This elegant stone house was built in 1883 for Isaac Behunin, one of the first settlers in Sanpete County. Mixing Gothic style inspired dormers with Greek cornice detailing, the house exemplifies the decorative eclecticism found in Mormon domestic architecture of the period. Behunin sold the house to Simon T. Beck in 1887 for $1,200. Mr. Beck was a wealthy sheepman.
The Anthony W. Bessey Home 415 North 300 West in Manti, Utah
Anthony Bessey probably had this small stone house built shortly after his arrival in Manti in 1858. The home has a long association with the Bessey family and certainly construction features indicate an early building date. The house is historically important because as one of the first group of homes built outside the Manti forts, it represents the initial stage of local community development. Architecturally the Bessey House is significant as one of a number of typical house types utilized by the early Utah settlers and becomes an important example of Sanpete vernacular building.
The town of Manti, settled in 1849 by members of the Church of Jesus Christ of Latter-Day Saints, was the first town in the Sanpete Valley Colony. Colonists arrived in the fall of 1849 and after wintering in dugouts and wagon boxes, laid out a city in the spring and summer of 1850.1 By the winter some 20 log homes had been erected and work was beginning on a meetinghouse. One year later travelers to Manti reported seeing “several handsome two-story adobe houses, many one story dwellings, a good grist mill and a sawmill.” Threat of Indian attack caused a general pattern of fort building in the 1852-1854 period. Mormon forts were erected to enclose rows of small dwellings and the Walker War (1853-1855) made the security of protected habitation attractive to Manti residents. Peace in the later years of the decade allowed Manti residents to move out to their city lots and begin again the process of city building It was about this time, in 1858, that Anthony Bessey arrived in Manti.
Anthony Wayne Bessey was born in 1835 in Bethel, Maine. In his early years Bessey followed both the cabinetmaking and shoemaking trades. By the 1850’s Bessey had joined the Mormon church and in 1857 he migrated westward to “Zion” in Utah. At first he made shoes in Salt Lake City but in 1858 he moved his family south to the Sanpete Valley and settled in Manti. Here Bessey farmed and pursued his shoe making trade and by 1870 had a personal value of about $700 in property. For 18 years Bessey occupied a position on the high council of the Sanpete Stake of the Mormon church. In 1873-1875 he served as City Mayor and was elected to the city council in the years 1883-1890. Bessey probably had this small stone house built shortly after his arrival in Manti, c.1860. The house is an excellent example of the sturdy homes the Mormon pioneers built during the early stages of great basin settlement. In selecting a house design, Bessey followed a well-known traditional plan.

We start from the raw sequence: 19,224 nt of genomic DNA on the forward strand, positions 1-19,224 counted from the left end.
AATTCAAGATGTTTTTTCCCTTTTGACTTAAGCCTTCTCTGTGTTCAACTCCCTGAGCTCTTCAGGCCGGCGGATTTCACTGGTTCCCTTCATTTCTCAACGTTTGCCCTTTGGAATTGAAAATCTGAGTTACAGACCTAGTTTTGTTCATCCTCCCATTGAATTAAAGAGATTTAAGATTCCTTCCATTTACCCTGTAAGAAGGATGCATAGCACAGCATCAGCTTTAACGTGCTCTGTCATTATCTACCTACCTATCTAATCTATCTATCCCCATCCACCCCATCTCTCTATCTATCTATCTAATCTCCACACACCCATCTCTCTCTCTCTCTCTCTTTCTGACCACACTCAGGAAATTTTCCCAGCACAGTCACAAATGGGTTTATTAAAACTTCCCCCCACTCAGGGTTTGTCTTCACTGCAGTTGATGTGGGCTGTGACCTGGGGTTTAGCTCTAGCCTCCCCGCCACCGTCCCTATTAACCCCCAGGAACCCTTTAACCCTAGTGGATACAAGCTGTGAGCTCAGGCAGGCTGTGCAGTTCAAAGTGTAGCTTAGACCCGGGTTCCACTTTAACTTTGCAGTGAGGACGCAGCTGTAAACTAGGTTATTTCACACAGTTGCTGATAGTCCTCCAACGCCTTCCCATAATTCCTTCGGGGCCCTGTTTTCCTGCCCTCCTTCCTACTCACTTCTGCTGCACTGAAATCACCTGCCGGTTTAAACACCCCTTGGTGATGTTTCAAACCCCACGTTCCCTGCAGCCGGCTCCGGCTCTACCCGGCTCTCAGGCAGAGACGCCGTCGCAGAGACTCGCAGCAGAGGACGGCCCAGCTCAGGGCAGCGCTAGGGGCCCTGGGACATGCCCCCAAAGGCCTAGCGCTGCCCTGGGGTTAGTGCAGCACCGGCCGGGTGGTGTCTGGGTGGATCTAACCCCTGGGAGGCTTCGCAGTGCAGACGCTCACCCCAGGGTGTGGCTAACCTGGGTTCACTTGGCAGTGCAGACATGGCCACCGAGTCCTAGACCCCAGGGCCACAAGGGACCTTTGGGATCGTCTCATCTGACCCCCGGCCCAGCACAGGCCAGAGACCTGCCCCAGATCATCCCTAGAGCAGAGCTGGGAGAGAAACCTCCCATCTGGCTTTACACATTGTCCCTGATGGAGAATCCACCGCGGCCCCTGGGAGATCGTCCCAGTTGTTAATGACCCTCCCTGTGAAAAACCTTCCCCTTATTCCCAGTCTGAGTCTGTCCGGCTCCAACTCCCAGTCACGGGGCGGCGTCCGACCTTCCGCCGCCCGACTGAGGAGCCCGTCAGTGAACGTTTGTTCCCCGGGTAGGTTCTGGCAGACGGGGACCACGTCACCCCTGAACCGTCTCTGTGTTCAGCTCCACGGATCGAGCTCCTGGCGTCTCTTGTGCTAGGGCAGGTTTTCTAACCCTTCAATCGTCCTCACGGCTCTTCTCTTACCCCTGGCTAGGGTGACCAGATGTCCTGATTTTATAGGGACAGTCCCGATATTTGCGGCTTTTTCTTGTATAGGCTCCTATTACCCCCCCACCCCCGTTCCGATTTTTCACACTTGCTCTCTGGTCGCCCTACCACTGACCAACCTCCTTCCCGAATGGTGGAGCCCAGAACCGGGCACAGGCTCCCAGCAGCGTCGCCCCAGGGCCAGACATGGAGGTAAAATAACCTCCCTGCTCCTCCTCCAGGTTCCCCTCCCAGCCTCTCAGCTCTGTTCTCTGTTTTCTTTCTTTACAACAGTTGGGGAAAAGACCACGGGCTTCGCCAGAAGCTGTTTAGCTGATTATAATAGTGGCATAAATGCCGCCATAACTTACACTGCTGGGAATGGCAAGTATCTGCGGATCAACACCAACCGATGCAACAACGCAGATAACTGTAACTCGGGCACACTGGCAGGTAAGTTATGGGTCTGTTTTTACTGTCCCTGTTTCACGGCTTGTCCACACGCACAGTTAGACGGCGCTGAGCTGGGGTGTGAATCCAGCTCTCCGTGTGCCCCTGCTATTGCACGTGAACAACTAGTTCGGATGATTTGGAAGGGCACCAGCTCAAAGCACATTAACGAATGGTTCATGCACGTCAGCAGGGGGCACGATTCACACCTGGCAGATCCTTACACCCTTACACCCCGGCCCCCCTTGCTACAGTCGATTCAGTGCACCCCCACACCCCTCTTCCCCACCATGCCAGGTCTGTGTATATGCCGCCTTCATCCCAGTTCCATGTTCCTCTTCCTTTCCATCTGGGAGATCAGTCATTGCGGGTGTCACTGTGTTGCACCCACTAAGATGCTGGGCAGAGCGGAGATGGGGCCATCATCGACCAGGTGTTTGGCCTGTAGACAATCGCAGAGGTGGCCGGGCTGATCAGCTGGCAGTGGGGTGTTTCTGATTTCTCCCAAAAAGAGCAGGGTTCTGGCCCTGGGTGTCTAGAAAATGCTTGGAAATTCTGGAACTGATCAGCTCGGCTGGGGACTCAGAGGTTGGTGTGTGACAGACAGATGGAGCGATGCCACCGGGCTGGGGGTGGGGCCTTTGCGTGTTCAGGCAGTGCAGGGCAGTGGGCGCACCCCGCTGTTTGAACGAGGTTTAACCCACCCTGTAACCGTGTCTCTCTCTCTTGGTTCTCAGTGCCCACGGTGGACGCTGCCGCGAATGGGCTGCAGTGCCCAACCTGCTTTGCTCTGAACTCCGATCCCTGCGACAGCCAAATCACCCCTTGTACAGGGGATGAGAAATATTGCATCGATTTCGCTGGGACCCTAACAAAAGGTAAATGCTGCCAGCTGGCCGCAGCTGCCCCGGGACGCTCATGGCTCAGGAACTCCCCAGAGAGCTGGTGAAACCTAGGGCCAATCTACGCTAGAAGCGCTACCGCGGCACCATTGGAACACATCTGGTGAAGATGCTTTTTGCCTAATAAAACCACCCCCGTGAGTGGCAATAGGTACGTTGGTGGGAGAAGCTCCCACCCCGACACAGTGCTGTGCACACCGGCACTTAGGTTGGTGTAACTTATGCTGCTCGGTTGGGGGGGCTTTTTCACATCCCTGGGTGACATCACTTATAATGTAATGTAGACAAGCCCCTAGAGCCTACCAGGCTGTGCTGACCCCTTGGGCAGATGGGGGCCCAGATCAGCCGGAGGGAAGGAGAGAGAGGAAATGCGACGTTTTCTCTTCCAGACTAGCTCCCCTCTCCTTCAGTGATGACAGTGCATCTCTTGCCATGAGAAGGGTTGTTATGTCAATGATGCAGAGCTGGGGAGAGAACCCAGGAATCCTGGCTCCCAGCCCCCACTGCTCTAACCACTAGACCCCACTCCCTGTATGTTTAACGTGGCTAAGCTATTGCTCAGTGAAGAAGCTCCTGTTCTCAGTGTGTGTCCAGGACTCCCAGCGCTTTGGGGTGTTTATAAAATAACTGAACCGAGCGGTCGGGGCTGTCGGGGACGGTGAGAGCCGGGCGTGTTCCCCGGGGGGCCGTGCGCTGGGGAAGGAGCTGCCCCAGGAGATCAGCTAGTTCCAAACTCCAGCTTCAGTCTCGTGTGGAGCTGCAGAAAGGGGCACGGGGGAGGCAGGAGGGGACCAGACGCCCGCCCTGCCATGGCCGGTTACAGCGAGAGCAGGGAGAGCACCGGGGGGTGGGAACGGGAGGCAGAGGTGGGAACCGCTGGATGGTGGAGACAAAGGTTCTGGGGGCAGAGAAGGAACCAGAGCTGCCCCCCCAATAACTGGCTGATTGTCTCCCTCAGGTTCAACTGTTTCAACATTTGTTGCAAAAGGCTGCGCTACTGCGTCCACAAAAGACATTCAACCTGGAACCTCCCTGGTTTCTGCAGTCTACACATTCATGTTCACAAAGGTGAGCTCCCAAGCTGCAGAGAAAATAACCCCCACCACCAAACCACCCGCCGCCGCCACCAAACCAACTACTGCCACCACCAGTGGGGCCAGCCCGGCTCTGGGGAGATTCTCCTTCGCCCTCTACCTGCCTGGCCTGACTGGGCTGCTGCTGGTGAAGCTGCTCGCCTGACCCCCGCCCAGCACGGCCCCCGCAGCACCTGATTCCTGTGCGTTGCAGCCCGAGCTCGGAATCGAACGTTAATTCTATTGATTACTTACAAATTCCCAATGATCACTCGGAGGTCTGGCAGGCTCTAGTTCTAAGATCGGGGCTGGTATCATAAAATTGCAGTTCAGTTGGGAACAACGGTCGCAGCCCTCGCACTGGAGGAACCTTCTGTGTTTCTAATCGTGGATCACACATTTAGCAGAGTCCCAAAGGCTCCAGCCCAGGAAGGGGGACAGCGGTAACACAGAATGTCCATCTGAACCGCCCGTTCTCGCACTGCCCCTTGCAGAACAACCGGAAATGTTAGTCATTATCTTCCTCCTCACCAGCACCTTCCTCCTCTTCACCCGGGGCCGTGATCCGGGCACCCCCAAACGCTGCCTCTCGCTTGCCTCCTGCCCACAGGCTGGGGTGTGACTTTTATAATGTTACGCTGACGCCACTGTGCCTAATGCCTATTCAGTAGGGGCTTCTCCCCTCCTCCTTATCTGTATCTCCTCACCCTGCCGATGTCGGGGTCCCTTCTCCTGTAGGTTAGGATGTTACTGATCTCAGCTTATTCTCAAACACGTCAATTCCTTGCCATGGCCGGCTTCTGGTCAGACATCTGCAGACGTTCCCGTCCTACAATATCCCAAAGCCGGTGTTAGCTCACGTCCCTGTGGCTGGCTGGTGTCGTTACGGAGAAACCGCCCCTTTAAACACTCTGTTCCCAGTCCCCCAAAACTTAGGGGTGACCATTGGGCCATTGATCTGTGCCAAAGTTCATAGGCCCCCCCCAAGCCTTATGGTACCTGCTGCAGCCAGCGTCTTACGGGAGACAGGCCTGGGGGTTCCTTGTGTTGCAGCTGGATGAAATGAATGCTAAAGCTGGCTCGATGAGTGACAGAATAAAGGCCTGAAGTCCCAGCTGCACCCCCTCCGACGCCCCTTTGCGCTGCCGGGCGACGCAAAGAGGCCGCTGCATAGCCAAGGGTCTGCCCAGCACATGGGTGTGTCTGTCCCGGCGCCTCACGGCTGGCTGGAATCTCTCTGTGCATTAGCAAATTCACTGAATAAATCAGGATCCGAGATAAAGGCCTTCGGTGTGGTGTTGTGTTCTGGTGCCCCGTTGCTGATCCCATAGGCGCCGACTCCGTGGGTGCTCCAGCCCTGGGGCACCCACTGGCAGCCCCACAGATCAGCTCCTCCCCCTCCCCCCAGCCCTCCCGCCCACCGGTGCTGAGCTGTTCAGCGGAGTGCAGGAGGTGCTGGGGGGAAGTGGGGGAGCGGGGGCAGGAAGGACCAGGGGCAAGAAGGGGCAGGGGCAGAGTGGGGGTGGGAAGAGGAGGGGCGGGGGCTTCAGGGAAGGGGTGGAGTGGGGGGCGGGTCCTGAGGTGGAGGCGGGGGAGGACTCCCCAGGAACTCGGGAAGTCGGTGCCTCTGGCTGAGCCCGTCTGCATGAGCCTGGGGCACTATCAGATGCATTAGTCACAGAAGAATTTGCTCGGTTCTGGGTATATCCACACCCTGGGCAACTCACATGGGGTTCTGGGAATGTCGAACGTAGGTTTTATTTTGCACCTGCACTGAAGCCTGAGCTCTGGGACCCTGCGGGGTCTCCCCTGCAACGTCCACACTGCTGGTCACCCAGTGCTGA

The Anthony Bessey House, built c.1860, is a 1-1/2 story square cabin folk/vernacular house type (see plan drawing). Measuring 22’x 17′ on the exterior, the house is one of the larger single unit square homes to be found in Utah. The second story is quite spacious and is reached by a boxed staircase which runs along the south wall. The stairs to the cellar run underneath those leading to the upper floor. On the north wall is the fireplace which is extremely large, more than 6′ in width. The interior has been remodeled to contemporary standards.
Externally the Bessey House is in excellent condition and virtually unaltered. The wall material is oolite limestone most certainly extracted from the “Temple Hill Quarry” several blocks to the east. The façade is coursed ashlar; the mortar is flush with incised lines emphasizing the geometrical coursing. Other walls are less handsomely treated and while they are cut-stone they lack the even coursing present on the façade.
The house has a simple gable roof with stone fireplace at the north located internally in the wall. The stone end walls extend up to the ridge of the roof in the gables. Decoration is minimal with the heavy stone lintels over the façade openings the only suggestion of ornamentation. The façade itself is unusually asymmetrical. The front door is placed centrally, but windows occur only to the right or north side. The upstairs window is a “half” window, typical of 1-1/2 story structures. To the left of the door the wall is blank. This fenestration pattern is distinctive in its unabashed asymmetry but can possibly be partially explained by internal factors. On the south wall, beginning right at the southeast corner, the staircase extends about 3′ into the room. Windows on this end of the façade would be partially blocked by the staircase so were deleted from the overall design.
Alterations which detract from the home’s historic appearance are few. There is a one story plastered adobe room added to the rear. This west room is gabled with a brick stone flue chimney and is undoubtedly a 19th century addition to the original square house. A modern gabled front door canopy is the only serious alteration of the original house.
The square bay (roughly square) evolved as a folk building unit in England during middle ages and was employed extensively in cottage construction. The house appeared as a one-room type (with or without upper loft) as was utilized extensively throughout the English American Colonies.” Advancing westward, the “square-cabin” type house is ubiquitous on the American frontier. Mormon examples have been recorded at Nauvoo, Illinois and the square cabin house was extensively dispersed throughout the IDS western communities. Anthony Bessey most certainly would have been familiar with such a square house plan in his native Maine and opted for this rather modest design in his new western home.
The Bessey House is one of a number of folk building types employed by Manti residents in the first stages of settlement. The house is typical of smaller, more inexpensive homes built by the pioneers. Despite its rather distinctive façade, this house gains its architectural and historical significance through its unexceptional nature, i.e., its ability to define the capabilities of the average. There are both larger and smaller homes in Manti, built by people who had both more and less than Anthony Bessey. Bessey’s home, taken in the larger context of vernacular building tradition of the area, helps expand the historical record to include the total population, not just a small percentage of exceptional individuals.